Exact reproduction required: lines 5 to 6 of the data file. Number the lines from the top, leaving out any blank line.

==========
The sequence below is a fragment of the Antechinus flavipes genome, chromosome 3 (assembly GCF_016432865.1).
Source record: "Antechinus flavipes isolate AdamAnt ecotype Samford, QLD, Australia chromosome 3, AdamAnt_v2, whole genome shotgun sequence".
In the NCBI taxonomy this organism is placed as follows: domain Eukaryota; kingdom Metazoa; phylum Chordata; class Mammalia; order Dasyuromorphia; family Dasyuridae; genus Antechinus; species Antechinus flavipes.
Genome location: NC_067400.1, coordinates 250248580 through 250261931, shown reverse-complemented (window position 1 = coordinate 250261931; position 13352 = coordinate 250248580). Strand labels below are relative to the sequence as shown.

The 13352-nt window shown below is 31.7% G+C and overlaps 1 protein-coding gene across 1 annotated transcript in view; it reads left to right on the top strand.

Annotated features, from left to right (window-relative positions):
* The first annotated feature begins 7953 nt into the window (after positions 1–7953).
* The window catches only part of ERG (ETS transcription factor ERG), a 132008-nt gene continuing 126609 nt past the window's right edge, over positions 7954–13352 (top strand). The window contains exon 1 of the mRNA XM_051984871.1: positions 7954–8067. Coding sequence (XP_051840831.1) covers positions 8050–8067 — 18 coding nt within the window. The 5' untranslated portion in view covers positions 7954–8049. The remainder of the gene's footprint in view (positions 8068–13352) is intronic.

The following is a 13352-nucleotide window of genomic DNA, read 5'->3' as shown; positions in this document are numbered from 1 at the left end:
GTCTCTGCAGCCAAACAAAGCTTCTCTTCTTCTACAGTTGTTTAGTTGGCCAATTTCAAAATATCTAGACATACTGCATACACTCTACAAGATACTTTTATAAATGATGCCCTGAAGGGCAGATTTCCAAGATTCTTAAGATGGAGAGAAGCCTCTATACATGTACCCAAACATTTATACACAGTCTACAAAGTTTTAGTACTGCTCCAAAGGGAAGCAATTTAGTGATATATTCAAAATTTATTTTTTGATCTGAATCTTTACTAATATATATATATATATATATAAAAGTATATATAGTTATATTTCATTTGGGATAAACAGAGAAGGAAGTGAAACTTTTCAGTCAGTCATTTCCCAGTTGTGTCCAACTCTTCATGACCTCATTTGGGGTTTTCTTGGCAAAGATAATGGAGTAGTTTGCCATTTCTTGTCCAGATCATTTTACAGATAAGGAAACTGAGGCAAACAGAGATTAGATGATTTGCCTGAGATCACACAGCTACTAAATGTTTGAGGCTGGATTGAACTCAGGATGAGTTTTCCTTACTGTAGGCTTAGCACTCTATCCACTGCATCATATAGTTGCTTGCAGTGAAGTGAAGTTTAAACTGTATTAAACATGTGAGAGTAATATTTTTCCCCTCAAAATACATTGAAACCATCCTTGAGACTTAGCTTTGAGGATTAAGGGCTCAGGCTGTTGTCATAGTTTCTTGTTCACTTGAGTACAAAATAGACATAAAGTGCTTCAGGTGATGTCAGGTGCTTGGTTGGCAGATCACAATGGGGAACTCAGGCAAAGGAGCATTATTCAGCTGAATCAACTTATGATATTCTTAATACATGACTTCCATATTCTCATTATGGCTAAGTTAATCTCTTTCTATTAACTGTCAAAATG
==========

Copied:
The 13352-nt window shown below is 31.7% G+C and overlaps 1 protein-coding gene across 1 annotated transcript in view; it reads left to right on the top strand.

Annotated features, from left to right (window-relative positions):